Farm groups lay path to carbon reductions

A coalition of English farming groups has set out how it plans to fulfil a voluntary agreement to cut carbon emissions by 11% in 12 years. But the recent trend in emissions suggests the target could be hit six years early.

CowEnglish farming organisations have launched a ‘delivery plan’ towards their voluntary greenhouse gas reduction agreement with government.1

The initiative is a joint effort of 16 organisations including the National Farmers Union (NFU), Country Land and Business Association (CLA) and the Agricultural Industries Confederation (AIC).

Agriculture emits about 50 million tonnes of carbon dioxide equivalent per year, 9% of UK greenhouse gas emissions (ENDS Report, August 2010). This is largely methane released by cattle and sheep, and nitrous oxide emissions from fertilised soil.

As part of its low-carbon transition plan, the government asked the English farming sector to cut emissions to 3MtCO2e/yr below the 2008 baseline by 2020, through a voluntary initiative.

Annual UK greenhouse gas emissions from agriculture are 14MtCO2e lower (21%) than in 1990, with reductions every year since 2003. If the trend over the most recent five years continues, the voluntary 3MtCO2e/year reduction target will be met in 2014, six years early.

The government’s Committee on Climate Change (CCC) has said the level of ambition “appears low”. Last year it set out the potential from more radical changes to diet and farming which may be needed beyond 2020 (ENDS Report, December 2010).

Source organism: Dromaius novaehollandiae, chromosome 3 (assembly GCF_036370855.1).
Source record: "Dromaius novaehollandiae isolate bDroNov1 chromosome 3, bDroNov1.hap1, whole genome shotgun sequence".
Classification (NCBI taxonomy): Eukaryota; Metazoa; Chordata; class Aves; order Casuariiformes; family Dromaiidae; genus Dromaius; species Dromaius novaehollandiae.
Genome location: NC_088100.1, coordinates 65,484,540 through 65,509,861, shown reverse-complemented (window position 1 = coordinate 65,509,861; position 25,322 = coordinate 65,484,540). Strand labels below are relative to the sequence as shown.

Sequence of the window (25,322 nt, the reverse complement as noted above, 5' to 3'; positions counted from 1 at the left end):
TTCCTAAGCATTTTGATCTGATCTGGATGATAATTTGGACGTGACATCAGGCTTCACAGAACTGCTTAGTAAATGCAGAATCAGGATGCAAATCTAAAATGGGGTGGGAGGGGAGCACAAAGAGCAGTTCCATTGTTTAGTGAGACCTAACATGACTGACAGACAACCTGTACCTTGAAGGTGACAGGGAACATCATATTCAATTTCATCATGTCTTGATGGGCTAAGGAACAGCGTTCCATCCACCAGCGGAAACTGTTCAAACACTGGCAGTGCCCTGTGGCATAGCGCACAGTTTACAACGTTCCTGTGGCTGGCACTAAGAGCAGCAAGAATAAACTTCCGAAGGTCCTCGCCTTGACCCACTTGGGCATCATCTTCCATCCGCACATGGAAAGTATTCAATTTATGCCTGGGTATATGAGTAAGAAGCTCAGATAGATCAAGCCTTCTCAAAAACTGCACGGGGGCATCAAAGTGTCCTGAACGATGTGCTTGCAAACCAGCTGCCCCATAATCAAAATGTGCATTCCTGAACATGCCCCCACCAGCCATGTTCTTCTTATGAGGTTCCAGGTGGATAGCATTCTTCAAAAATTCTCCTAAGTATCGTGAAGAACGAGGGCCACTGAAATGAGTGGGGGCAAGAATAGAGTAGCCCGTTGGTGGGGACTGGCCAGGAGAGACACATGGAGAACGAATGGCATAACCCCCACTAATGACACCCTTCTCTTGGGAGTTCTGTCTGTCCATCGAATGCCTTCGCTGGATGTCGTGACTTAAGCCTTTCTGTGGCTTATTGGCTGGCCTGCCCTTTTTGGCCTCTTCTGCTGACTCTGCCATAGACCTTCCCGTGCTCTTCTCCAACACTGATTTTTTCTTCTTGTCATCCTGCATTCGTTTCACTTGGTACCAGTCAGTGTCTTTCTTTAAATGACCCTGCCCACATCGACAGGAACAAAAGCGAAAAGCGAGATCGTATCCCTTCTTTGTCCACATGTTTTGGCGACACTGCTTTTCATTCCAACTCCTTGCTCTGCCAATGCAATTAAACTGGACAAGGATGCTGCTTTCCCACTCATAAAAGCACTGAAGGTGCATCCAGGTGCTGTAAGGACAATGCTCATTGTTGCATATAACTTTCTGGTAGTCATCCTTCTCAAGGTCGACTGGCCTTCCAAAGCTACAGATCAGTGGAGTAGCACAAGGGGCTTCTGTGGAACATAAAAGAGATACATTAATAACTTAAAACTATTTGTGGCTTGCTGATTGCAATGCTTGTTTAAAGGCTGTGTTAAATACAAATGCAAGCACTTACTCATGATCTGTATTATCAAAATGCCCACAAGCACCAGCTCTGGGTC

The farm sector’s phase one delivery plan, covering 2010-12 was launched this week. It says the “challenging” 11% emissions cut should be met without reducing domestic production. Importing more food while exporting associated emissions is not the answer, it says.

The plan’s focus is on production efficiency, squeezing out more crop per kilogram of fertiliser and more meat per ration of feed. It aims to make use of existing advice routes to distribute best practice and to engage “sceptical audiences”.

Although there are long lists of actions in the plan, many are vague. For instance by April 2012, partners will be “actively promoting improvements in farming practices in target sectors”.

The focus will be on improvements which are financially beneficial or low cost, and which do not carry significant investment requirements. Examples include the use of recommended nutrient management plans or taking professional advice on feeding regimes.

Substantial reductions in methane emissions from sheep and cows are possible at a net economic benefit to farmers, according to two major DEFRA-funded research projects published at the end of March.2

Planting high-sugar grass varieties for grazing livestock could reduce methane emissions by 2.2MtCO2e/yr alone. Substituting some grass silage in feed with maize silage would save another 0.5MtCO2e/yr, again at a net saving to farmers.

Further reductions of about 1MtCO2e/yr would be available with a cost of at least £35/tCO2e.

The voluntary deal will be subject to government review early next year, and plan partners will produce annual reports each spring.

In theory the 2012 review comes with the threat of regulation or other government intervention. But this is most unlikely to be invoked in practice.

The plan notes that it will be impossible in 2012 to claim any positive shifts in farm practice are a direct result of the actions it contains. And farm emissions are likely to have fallen anyway as they have each year since 2003.

“A voluntary approach is direct to the core of everything we want to do,” said farm minister Jim Paice at the launch event. The 2012 review will be based on implementation and organisational changes rather than carbon emissions, he said.

Subsequent reviews will measure uptake of priority actions on farms and only later will the carbon reduction target be looked at, said Jane Salter, AIC head of environmental policy.